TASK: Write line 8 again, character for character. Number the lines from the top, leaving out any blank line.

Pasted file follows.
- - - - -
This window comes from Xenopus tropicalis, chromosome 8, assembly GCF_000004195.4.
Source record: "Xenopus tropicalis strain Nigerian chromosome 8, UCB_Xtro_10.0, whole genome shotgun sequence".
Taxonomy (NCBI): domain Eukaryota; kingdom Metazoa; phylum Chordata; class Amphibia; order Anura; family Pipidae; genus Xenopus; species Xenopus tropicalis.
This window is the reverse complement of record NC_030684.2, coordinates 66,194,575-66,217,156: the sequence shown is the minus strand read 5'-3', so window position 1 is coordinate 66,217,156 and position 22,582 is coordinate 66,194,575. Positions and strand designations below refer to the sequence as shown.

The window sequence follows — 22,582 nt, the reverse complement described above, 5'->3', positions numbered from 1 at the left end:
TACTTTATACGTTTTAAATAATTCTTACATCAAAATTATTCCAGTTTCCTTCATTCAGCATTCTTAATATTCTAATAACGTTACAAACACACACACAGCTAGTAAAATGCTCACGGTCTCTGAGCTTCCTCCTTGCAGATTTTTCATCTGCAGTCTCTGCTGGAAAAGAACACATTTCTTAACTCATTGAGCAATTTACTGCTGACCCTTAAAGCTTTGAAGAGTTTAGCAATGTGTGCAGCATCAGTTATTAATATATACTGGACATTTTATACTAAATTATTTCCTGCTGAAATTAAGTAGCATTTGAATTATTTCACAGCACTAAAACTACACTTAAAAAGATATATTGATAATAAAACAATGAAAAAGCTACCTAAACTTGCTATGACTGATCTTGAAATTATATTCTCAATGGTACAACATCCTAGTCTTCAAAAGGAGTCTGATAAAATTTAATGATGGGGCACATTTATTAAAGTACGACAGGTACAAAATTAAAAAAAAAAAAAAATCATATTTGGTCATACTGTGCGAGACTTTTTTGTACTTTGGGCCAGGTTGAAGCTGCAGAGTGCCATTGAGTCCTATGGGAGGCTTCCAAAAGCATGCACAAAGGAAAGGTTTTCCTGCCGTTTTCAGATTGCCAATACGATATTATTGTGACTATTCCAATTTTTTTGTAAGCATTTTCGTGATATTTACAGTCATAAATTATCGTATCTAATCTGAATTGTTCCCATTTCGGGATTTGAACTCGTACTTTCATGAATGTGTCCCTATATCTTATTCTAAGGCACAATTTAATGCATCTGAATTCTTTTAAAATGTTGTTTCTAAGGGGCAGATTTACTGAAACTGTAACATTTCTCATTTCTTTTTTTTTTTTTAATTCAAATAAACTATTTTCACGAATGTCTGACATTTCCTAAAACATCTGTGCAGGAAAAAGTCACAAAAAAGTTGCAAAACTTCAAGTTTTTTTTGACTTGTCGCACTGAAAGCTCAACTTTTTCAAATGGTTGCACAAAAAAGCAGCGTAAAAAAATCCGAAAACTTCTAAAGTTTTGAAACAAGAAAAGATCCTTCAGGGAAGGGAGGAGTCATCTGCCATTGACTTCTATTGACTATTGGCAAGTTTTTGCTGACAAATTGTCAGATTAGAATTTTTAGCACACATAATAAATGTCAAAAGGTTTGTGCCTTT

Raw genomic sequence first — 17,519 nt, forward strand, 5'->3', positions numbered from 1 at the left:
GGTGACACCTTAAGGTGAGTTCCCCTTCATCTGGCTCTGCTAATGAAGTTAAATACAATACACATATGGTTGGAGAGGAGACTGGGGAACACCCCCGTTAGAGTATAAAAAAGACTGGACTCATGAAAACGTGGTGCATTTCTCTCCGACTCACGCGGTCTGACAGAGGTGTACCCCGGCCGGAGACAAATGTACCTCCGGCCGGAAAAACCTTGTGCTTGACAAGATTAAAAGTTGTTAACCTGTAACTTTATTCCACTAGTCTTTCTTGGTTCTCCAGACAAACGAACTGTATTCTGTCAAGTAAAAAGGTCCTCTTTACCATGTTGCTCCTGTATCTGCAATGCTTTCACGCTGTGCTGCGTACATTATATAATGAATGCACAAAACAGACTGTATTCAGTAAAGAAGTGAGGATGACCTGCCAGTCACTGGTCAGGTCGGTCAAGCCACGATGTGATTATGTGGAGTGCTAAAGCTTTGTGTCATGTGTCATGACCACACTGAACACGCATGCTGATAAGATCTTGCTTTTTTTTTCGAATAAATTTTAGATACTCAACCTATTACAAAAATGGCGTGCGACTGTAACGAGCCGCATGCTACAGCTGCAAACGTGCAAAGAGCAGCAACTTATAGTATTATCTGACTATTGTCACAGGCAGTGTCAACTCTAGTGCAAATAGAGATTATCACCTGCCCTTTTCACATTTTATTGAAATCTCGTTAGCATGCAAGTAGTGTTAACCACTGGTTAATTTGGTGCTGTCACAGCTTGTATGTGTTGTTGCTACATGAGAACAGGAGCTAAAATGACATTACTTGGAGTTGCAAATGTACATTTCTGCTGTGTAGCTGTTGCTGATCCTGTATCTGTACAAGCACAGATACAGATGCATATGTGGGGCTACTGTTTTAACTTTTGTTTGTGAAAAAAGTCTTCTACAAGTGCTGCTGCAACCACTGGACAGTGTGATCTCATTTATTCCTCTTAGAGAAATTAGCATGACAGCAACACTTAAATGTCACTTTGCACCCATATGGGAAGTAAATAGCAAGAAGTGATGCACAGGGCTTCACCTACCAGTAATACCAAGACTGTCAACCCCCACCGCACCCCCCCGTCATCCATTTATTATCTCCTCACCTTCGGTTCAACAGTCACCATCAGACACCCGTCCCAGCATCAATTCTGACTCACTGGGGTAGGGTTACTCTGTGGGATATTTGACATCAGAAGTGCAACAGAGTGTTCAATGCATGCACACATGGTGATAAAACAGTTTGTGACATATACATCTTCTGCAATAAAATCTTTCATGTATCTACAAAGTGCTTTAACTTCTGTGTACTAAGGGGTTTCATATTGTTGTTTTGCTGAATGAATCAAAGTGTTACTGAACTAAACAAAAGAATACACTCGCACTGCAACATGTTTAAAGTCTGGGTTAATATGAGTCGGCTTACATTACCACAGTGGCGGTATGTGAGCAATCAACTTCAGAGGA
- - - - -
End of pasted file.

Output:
GGTGACACCTTAAGGTGAGTTCCCCTTCATCTGGCTCTGCTAATGAAGTTAAATACAATACACATATGGTTGGAGAGGAGACTGGGGAACACCCCCGTTAGAGTATAAAAAAGACTGGACTCATGAAAACGTGGTGCATTTCTCTCCGACTCACGCGGTCTGACAGAGGTGTACCCCGGCCGGAGACAAATGTACCTCCGGCCGGAAAAACCTTGTGCTTGACAAGATTAAAAGTTGTTAACCTGTAACTTTATTCCACTAGTCTTTCTTGGTTCTCCAGACAAACGAACTGTATTCTGTCAAGTAAAAAGGTCCTCTTTACCATGTTGCTCCTGTATCTGCAATGCTTTCACGCTGTGCTGCGTACATTATATAATGAATGCACAAAACAGACTGTATTCAGTAAAGAAGTGAGGATGACCTGCCAGTCACTGGTCAGGTCGGTCAAGCCACGATGTGATTATGTGGAGTGCTAAAGCTTTGTGTCATGTGTCATGACCACACTGAACACGCATGCTGATAAGATCTTGCTTTTTTTTTCGAATAAATTTTAGATACTCAACCTATTACAAAAATGGCGTGCGACTGTAACGAGCCGCATGCTACAGCTGCAAACGTGCAAAGAGCAGCAACTTATAGTATTATCTGACTATTGTCACAGGCAGTGTCAACTCTAGTGCAAATAGAGATTATCACCTGCCCTTTTCACATTTTATTGAAATCTCGTTAGCATGCAAGTAGTGTTAACCACTGGTTAATTTGGTGCTGTCACAGCTTGTATGTGTTGTTGCTACATGAGAACAGGAGCTAAAATGACATTACTTGGAGTTGCAAATGTACATTTCTGCTGTGTAGCTGTTGCTGATCCTGTATCTGTACAAGCACAGATACAGATGCATATGTGGGGCTACTGTTTTAACTTTTGTTTGTGAAAAAAGTCTTCTACAAGTGCTGCTGCAACCACTGGACAGTGTGATCTCATTTATTCCTCTTAGAGAAATTAGCATGACAGCAACACTTAAATGTCACTTTGCACCCATATGGGAAGTAAATAGCAAGAAGTGATGCACAGGGCTTCACCTACCAGTAATACCAAGACTGTCAACCCCCACCGCACCCCCCCGTCATCCATTTATTATCTCCTCACCTTCGGTTCAACAGTCACCATCAGACACCCGTCCCAGCATCAATTCTGACTCACTGGGGTAGGGTTACTCTGTGGGATATTTGACATCAGAAGTGCAACAGAGTGTTCAATGCATGCACACATGGTGATAAAACAGTTTGTGACATATACATCTTCTGCAATAAAATCTTTCATGTATCTACAAAGTGCTTTAACTTCTGTGTACTAAGGGGTTTCATATTGTTGTTTTGCTGAATGAATCAAAGTGTTACTGAACTAAACAAAAGAATACACTCGCACTGCAACATGTTTAAAGTCTGGGTTAATATGAGTCGGCTTACATTACCACAGTGGCGGTATGTGAGCAATCAACTTCAGAGGA